Iran Aims For Tempting New Oil Contracts Soon


DUBAI, Oct 8 (Reuters) - Iran's new development contracts will be finalised soon and presented to the cabinet for approval, its oil minister said, a sign that Tehran is pushing ahead with effort to lure foreign investors once sanctions are lifted.

Iran wants Western oil companies to revive its giant, ageing oilfields and develop new oil and gas projects and has been preparing a new investment model for oil contracts as part of its drive to win back Western business.

The OPEC producer is in talks with six Western powers to reach a deal to limit Tehran's nuclear programme - which could end sanctions on oil investment and trade with Iran. The deadline to reach a deal is Nov. 24.

"The final touches are being made to this type of contracts at the Petroleum Ministry. It will then be submitted to the government for approval," Iranian Oil Minister Bijan Zanganeh said, according to the ministry's news agency Shana on Wednesday.

He added that the new model of contracts does not need to win the endorsement of parliament, Shana reported.

Iran had delayed a widely anticipated London conference during which it would offer oilfields, projects and its final investment contract to foreign oil companies until February next year from November, due to sanctions on its oil sector.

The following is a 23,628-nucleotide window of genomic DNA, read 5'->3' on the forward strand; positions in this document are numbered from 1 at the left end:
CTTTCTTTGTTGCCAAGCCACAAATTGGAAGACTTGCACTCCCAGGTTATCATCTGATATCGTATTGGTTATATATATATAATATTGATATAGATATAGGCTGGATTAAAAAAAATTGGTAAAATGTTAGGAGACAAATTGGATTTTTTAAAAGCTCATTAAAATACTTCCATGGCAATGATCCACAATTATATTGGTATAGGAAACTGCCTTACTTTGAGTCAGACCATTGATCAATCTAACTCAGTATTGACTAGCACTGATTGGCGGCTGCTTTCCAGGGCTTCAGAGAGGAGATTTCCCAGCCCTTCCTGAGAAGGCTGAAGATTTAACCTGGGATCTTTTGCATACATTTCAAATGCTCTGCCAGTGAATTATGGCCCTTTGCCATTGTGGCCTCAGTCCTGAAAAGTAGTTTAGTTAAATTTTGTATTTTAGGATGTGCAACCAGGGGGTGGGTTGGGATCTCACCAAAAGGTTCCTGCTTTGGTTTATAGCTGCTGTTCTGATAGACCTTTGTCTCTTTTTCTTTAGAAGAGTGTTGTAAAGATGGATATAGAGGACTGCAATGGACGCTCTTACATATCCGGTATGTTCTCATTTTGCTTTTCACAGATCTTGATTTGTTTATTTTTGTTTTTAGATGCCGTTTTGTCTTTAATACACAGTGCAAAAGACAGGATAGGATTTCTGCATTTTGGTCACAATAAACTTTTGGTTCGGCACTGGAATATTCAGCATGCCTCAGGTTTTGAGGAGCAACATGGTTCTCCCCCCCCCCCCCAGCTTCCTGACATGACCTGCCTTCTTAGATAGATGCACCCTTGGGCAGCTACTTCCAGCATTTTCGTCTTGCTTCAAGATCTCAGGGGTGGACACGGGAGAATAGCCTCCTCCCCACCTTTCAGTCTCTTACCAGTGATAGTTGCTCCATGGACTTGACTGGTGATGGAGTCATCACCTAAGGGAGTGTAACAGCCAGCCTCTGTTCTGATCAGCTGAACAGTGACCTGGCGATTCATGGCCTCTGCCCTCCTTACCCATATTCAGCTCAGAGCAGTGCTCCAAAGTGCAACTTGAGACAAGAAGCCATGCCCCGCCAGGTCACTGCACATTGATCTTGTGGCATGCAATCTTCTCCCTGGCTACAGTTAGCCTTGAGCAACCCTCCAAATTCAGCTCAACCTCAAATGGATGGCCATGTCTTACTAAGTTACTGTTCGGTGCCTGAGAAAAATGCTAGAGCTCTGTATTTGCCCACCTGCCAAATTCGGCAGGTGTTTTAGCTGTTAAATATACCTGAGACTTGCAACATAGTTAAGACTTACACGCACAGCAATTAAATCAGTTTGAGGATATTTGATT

"In case the sanctions are annulled, a new model of oil contracts will be unveiled in London," from Feb. 23 to Feb. 25, Shana cited Mehdi Hosseini, the head of the Petroleum Ministry Oil Contracts Revision Committee, as saying.

Iran's new contract model, known as the Iran Petroleum Contract (IPC), aims to tempt back oil companies with 25-year deals.

Western sanctions imposed in 2012 on Iran for its nuclear programme have choked Tehran's oil production. Output is down a million barrels per day (bpd) since the start of 2012 at 2.7 million bpd, depriving it of billions in oil revenue.

Top officials say Iran can raise production to 4 million bpd within six months of sanctions being lifted. Western experts are more conservative, saying 3 million to 3.5 million bpd is more likely.

Zanganeh had met some Western oil executives at OPEC's previous meetings in Vienna, including Italy's Eni, Royal Dutch Shell and Austrian oil and gas group OMV .

(Reporting by Rania El Gamal, editing by William Hardy)

Copyright 2017 Thomson Reuters. Click for Restrictions.


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Tom Williams | Oct. 9, 2014
Does Iran really think that anyone would work oil/gas projects in Iran? I suppose they would but after 10 years plus in Dubai - Nothing/NADA was ever shipped to Iran unless 100% paid before it went to the docks... Business requires Trusts and Irans past experience is not pleasant nor profitable and with very high risks of Force Majeure Unless they have a pipeline to the Indian Ocean ports/terminal would I trust the opening of the Straits of Hormuz??? Who pays the insurance?? OBTW how about Sharia Law and contracts with non-Islamic partners?? - Truth in Lending and Partnering is required...


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